“A must-read not only for South Asian American students and educators, but also for anyone who teaches or works in higher education today.”
South Asian American Experiences in Schools: Brown Voices from the Classroom combines original research with deep examination of existing scholarly and popular works to offer a look at what it means to be Brown in American K-12 schools.
Based on Dr. Punita Rice’s research, conducted through Johns Hopkins University’s School of Education, the book focuses on South Asian American research participants’ K-12 experiences, especially in context of teacher cultural proficiency and belief in the model minority myth. The book offers anecdotes, quotes, and quantitative data, examined through the lens of today’s society, to provide guidance for how educators, policymakers, and the community might improve experiences for South Asian American–and all students–in our increasingly diverse schools.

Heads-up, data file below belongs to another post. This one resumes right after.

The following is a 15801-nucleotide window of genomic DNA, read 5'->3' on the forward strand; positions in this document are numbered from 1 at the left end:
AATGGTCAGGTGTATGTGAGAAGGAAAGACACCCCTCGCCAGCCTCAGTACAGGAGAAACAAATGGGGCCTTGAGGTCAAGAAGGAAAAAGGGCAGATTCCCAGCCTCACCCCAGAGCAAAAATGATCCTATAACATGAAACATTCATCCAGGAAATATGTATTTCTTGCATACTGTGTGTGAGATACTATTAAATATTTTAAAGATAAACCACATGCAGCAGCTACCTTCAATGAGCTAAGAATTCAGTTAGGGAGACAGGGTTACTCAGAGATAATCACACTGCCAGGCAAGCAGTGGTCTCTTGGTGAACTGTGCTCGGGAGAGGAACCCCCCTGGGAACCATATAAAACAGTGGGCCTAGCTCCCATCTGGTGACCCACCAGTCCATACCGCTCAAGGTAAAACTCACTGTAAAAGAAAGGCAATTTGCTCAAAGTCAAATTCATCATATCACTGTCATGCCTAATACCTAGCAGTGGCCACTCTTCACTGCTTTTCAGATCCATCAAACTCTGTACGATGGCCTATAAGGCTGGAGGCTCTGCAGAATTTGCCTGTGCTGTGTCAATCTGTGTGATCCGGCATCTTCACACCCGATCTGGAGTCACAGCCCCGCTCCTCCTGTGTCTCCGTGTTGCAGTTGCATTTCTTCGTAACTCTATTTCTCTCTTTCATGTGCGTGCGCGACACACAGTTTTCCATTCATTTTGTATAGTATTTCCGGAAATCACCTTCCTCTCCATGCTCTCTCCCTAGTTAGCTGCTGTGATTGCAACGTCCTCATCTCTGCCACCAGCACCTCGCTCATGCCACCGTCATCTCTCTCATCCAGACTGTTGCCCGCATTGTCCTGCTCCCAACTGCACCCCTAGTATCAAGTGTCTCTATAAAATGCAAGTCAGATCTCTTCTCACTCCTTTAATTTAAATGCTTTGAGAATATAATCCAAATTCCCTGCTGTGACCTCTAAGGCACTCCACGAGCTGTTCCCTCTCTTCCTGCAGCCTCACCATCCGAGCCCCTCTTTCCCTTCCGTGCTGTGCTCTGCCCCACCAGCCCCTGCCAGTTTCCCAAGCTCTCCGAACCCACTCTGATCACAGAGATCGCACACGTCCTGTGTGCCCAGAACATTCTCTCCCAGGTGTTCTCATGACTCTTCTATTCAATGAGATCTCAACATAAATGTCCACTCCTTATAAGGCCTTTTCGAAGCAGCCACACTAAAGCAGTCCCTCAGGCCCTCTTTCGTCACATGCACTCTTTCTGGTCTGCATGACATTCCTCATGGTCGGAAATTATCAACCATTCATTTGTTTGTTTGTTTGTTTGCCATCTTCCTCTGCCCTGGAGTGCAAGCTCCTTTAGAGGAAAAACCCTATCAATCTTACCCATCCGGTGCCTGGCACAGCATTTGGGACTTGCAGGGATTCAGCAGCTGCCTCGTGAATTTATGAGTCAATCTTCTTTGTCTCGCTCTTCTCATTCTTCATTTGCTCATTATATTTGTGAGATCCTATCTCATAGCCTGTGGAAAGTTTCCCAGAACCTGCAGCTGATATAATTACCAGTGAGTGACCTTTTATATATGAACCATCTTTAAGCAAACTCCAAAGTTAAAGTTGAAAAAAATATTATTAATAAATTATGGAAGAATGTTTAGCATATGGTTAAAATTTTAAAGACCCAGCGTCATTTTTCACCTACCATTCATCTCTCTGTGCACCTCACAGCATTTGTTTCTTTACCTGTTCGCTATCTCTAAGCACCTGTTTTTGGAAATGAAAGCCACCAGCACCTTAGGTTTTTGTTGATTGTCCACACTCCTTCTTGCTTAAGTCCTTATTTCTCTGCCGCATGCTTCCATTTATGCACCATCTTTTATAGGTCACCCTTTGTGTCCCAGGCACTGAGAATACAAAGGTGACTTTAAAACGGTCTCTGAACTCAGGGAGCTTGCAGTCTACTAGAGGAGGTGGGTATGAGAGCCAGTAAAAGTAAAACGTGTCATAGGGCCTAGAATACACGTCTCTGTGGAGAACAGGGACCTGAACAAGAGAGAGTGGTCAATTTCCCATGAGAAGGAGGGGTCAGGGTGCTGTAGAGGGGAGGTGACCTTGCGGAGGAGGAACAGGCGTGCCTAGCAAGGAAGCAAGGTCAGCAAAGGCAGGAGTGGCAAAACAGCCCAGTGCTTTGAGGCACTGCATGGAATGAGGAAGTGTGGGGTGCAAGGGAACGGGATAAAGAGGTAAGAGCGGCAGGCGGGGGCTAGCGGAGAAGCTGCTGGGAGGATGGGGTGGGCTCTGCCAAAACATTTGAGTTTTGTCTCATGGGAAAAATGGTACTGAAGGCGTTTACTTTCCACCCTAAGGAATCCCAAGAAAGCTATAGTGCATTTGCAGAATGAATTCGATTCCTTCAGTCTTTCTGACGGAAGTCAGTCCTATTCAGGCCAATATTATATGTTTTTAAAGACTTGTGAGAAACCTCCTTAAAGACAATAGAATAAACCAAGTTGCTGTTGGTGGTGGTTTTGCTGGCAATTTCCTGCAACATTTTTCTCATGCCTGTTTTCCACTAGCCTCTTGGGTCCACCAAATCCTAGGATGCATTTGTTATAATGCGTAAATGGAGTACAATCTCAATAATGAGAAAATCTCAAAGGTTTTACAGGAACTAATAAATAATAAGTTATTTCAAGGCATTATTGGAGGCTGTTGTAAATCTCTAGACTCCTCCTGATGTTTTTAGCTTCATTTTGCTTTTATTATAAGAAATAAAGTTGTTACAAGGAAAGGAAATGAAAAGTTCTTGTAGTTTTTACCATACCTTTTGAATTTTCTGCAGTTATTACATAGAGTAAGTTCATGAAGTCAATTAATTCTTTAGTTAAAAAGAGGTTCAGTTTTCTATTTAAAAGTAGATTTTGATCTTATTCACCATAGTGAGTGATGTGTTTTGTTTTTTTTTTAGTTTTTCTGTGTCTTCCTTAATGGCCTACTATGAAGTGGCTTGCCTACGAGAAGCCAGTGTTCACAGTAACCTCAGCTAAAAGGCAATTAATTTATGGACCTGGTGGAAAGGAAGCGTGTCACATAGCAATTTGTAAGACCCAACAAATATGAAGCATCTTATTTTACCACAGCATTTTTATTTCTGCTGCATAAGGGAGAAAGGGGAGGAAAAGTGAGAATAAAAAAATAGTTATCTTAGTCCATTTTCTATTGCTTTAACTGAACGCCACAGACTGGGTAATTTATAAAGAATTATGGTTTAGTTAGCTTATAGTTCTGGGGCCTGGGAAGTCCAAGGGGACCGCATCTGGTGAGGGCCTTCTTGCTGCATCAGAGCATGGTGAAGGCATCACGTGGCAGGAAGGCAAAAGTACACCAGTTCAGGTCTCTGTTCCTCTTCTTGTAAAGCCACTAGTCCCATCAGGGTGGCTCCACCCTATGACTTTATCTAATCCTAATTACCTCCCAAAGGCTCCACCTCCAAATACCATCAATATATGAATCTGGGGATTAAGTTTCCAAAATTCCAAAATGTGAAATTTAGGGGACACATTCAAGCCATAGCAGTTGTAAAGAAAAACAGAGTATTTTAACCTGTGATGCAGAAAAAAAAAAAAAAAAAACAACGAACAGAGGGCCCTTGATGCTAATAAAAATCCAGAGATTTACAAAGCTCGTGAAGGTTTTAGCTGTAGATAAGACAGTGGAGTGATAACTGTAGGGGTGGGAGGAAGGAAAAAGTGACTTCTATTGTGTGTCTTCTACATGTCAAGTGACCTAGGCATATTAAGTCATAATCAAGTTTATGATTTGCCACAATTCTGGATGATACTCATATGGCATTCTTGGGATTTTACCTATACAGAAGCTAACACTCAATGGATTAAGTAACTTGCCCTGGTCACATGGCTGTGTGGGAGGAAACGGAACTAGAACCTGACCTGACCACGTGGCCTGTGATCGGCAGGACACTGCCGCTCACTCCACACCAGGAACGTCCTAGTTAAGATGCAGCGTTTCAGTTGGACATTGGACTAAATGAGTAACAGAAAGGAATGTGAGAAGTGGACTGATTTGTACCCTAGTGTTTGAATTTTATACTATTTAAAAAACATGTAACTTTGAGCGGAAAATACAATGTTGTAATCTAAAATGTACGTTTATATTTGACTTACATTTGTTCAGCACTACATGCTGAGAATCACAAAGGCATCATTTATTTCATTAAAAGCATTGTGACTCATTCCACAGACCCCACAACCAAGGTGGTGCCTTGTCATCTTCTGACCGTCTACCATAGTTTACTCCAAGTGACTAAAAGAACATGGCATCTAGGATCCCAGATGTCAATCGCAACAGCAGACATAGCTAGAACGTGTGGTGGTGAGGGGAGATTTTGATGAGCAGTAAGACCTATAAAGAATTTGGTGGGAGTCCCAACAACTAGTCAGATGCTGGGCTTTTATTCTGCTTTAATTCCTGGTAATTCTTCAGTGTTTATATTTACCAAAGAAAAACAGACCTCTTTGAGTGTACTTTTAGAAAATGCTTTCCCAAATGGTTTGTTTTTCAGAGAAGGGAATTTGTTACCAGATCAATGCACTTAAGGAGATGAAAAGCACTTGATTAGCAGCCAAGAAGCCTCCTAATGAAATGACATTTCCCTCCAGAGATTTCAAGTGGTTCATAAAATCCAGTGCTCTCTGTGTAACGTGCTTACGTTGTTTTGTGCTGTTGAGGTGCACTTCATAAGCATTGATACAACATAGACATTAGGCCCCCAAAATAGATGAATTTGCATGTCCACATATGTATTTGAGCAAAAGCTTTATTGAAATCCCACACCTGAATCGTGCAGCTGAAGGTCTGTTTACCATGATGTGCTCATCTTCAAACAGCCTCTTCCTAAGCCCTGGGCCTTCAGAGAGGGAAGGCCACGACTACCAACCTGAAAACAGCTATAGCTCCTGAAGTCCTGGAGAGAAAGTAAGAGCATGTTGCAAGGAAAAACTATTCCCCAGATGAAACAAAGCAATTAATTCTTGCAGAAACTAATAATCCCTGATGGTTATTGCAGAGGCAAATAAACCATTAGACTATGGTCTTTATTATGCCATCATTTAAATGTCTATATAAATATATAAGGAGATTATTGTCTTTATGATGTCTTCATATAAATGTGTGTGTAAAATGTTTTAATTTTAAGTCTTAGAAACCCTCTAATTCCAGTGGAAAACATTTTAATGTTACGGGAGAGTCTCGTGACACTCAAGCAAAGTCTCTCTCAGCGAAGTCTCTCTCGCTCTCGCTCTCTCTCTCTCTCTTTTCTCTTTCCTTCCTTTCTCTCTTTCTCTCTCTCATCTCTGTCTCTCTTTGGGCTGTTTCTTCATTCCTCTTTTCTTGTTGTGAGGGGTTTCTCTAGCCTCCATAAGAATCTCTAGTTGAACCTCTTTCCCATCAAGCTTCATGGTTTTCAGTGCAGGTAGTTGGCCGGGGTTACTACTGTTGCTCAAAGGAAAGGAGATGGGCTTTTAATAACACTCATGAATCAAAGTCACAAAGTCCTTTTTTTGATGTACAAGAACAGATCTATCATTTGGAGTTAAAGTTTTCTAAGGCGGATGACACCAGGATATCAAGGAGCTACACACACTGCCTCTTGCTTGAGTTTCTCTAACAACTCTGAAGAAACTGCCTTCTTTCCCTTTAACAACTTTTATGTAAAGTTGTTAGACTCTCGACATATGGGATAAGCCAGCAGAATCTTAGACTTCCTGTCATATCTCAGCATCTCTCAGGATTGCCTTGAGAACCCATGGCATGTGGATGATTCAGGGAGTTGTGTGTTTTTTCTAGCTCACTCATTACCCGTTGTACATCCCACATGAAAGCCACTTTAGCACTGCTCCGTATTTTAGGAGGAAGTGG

Dr. Punita Rice is a secondary Social Studies teacher and content specialist. She is also the director of New Northeast Consulting, and serves as an academic adviser with Johns Hopkins University School of Education. She is the founder of the Improving South Asian American Students’ Experiences resource-hub (ISAASE.org), and the author of: South Asian American Experiences in Schools, and the book Toddler Weaning: Deciding to Gradually Wean your Toddler & Making it Happen, as well as the children’s book Hunny Goes to Swimming Class. She has published in Berkeley Review of Education, Education Week Teacher, The Baltimore Sun, The Establishment, and other platforms (see the writing page). Dr. Rice holds a degree in Psychology from the University of Maryland, a Masters in teaching from Loyola University Maryland, and a Doctorate in Education from Johns Hopkins University. She is based in Maryland.